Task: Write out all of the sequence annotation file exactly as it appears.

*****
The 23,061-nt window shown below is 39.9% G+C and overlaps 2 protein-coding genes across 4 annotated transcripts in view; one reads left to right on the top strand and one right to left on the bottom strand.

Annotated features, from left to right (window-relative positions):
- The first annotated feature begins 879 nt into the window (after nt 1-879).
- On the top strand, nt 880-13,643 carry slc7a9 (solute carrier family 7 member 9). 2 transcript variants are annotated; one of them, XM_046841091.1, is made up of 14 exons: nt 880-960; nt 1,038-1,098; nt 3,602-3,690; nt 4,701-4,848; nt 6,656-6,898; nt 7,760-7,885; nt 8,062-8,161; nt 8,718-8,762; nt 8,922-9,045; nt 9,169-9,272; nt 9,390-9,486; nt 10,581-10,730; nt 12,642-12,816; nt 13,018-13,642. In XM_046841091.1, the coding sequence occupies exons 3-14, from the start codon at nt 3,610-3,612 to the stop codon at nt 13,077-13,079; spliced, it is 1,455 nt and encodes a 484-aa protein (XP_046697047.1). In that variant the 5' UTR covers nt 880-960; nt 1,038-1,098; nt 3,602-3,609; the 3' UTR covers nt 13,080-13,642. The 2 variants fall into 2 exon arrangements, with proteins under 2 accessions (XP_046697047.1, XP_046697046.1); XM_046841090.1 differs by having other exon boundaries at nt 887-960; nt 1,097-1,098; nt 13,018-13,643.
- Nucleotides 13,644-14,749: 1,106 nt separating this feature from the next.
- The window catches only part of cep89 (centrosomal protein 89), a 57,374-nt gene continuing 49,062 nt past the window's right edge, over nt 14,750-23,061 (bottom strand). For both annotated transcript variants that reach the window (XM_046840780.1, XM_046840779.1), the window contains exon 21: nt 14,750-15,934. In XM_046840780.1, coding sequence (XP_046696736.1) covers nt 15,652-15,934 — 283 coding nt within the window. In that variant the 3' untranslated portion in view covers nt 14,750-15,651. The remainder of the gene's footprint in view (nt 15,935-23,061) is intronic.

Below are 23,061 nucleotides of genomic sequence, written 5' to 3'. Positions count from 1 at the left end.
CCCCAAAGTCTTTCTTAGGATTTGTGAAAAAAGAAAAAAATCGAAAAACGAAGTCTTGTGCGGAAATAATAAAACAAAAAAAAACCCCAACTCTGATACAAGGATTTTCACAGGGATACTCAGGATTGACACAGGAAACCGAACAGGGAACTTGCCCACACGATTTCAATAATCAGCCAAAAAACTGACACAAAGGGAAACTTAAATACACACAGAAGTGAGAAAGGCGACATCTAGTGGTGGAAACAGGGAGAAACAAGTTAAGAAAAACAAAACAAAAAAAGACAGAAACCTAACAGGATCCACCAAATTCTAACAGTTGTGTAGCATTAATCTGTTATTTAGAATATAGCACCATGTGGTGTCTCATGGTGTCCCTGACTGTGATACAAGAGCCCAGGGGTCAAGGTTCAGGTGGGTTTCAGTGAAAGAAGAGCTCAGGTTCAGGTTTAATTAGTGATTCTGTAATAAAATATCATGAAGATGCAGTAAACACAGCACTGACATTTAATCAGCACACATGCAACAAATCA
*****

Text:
The 23,061-nt window shown below is 39.9% G+C and overlaps 2 protein-coding genes across 4 annotated transcripts in view; one reads left to right on the top strand and one right to left on the bottom strand.

Annotated features, from left to right (window-relative positions):
- The first annotated feature begins 879 nt into the window (after nt 1-879).
- On the top strand, nt 880-13,643 carry slc7a9 (solute carrier family 7 member 9). 2 transcript variants are annotated; one of them, XM_046841091.1, is made up of 14 exons: nt 880-960; nt 1,038-1,098; nt 3,602-3,690; nt 4,701-4,848; nt 6,656-6,898; nt 7,760-7,885; nt 8,062-8,161; nt 8,718-8,762; nt 8,922-9,045; nt 9,169-9,272; nt 9,390-9,486; nt 10,581-10,730; nt 12,642-12,816; nt 13,018-13,642. In XM_046841091.1, the coding sequence occupies exons 3-14, from the start codon at nt 3,610-3,612 to the stop codon at nt 13,077-13,079; spliced, it is 1,455 nt and encodes a 484-aa protein (XP_046697047.1). In that variant the 5' UTR covers nt 880-960; nt 1,038-1,098; nt 3,602-3,609; the 3' UTR covers nt 13,080-13,642. The 2 variants fall into 2 exon arrangements, with proteins under 2 accessions (XP_046697047.1, XP_046697046.1); XM_046841090.1 differs by having other exon boundaries at nt 887-960; nt 1,097-1,098; nt 13,018-13,643.
- Nucleotides 13,644-14,749: 1,106 nt separating this feature from the next.
- The window catches only part of cep89 (centrosomal protein 89), a 57,374-nt gene continuing 49,062 nt past the window's right edge, over nt 14,750-23,061 (bottom strand). For both annotated transcript variants that reach the window (XM_046840780.1, XM_046840779.1), the window contains exon 21: nt 14,750-15,934. In XM_046840780.1, coding sequence (XP_046696736.1) covers nt 15,652-15,934 — 283 coding nt within the window. In that variant the 3' untranslated portion in view covers nt 14,750-15,651. The remainder of the gene's footprint in view (nt 15,935-23,061) is intronic.

Below are 23,061 nucleotides of genomic sequence, written 5' to 3'. Positions count from 1 at the left end.
CCCCAAAGTCTTTCTTAGGATTTGTGAAAAAAGAAAAAAATCGAAAAACGAAGTCTTGTGCGGAAATAATAAAACAAAAAAAAACCCCAACTCTGATACAAGGATTTTCACAGGGATACTCAGGATTGACACAGGAAACCGAACAGGGAACTTGCCCACACGATTTCAATAATCAGCCAAAAAACTGACACAAAGGGAAACTTAAATACACACAGAAGTGAGAAAGGCGACATCTAGTGGTGGAAACAGGGAGAAACAAGTTAAGAAAAACAAAACAAAAAAAGACAGAAACCTAACAGGATCCACCAAATTCTAACAGTTGTGTAGCATTAATCTGTTATTTAGAATATAGCACCATGTGGTGTCTCATGGTGTCCCTGACTGTGATACAAGAGCCCAGGGGTCAAGGTTCAGGTGGGTTTCAGTGAAAGAAGAGCTCAGGTTCAGGTTTAATTAGTGATTCTGTAATAAAATATCATGAAGATGCAGTAAACACAGCACTGACATTTAATCAGCACACATGCAACAAATCA